QB President Waynard Price was master of ceremonies and recognized special guests. The invocation was given by the Rev. Frank Scott.
The featured speaker was Coach Richard Williamson of the University of Alabama. Coach Williamson made a fine talk on “the values I got, and you are getting will get from football.” He stressed three things he had learned from football that he thought would help any young man in life as well as sport: 1. You must be dedicated, determined and willing to pay the price to succeed. 2. You must get along with your teammates and learn to depend on them and be dependable to them. 3. Perhaps most important you must learn to work.
Evergreen Jaycee President Harold Ryals presented the Jaycees’ Most Outstanding Player of the Year Award to Thornley. EHS Principal Morris Ward presented the D.T. Stuart Football Sportsmanship Trophy to Thornley in behalf of the donor, Tal Stuart. Ward said: “This is the most prized trophy of all, the winner was selected by his coaches and his teammates, those who know best.”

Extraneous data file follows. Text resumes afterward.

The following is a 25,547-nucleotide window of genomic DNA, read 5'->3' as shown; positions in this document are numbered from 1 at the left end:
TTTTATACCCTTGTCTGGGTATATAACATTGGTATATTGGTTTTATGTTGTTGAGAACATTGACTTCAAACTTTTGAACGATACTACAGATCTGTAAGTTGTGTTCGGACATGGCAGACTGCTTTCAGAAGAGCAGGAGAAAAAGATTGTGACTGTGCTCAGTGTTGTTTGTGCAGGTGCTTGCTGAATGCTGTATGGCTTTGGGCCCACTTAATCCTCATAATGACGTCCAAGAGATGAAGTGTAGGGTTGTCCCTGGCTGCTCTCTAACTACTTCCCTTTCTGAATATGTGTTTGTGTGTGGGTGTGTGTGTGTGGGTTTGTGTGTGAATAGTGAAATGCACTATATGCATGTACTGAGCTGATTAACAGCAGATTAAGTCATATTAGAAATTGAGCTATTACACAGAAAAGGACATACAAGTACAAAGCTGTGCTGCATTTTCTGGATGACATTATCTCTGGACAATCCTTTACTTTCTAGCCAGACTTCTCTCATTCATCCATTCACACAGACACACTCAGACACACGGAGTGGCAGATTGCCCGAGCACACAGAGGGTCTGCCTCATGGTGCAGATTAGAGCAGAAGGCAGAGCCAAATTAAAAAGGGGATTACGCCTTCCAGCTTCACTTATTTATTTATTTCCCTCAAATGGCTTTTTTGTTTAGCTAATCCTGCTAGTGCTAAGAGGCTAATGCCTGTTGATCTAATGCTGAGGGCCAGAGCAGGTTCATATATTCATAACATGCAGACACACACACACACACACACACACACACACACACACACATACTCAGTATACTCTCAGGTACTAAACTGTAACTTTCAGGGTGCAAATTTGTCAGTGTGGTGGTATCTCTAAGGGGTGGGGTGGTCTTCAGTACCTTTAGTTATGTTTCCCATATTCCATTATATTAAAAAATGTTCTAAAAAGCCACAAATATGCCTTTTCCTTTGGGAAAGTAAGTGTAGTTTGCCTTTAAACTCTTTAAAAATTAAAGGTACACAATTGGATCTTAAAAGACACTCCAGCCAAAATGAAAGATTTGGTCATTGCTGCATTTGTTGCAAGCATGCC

Sat., Jan. 8, Mr. Frank Chavers took his Sunday School class to the Senior Bowl Classic. They were Jimmy Bell, Hollis Tranum, Gerald Salter, Johnny Crook and Mark Chavers, his son. It was a great experience for all.

JAN. 16, 1941

Evergreen High School: The basketball team played Chumuckla last Friday night, but lost by the score of 22 to 28. Well, boys, you can’t win them all. You have all to gain and nothing to lose.
The next game to be played is with Excel at our school Fri., Jan. 17. The usual admission will be charged, 10 and 15 cents. Everyone is urged to come.

JAN. 13, 1916

A big dove shoot was enjoyed by a number of gentlemen at Chas. Ivey’s place this week.

Daily Rainfall Observations from SW Alabama for Mon., Jan. 20, 2020

Rainfall (Past 24 Hours): 0.00 inches.

Week to Date Rainfall: 0.00 inches.

Month to Date Rainfall:  4.30 inches.

Winter to Date Rainfall: 7.40 inches

Year to Date Rainfall: 4.30 inches.

Readings taken at 0700 hours Central Standard Time (1300 GMT) daily in Monroe County, Alabama, USA, in the vicinity of Lat 31.405783N Lon -87.479861W. CoCoRaHS Station No. AL-MN-6, Station Name: Frisco City 5.0 WSW.

Sunday, January 19, 2020

Old newspaper excerpts from The Monroe Journal newspaper of Monroe County, Alabama

US Navy destroyer, USS Shelton. 

JAN. 17, 1991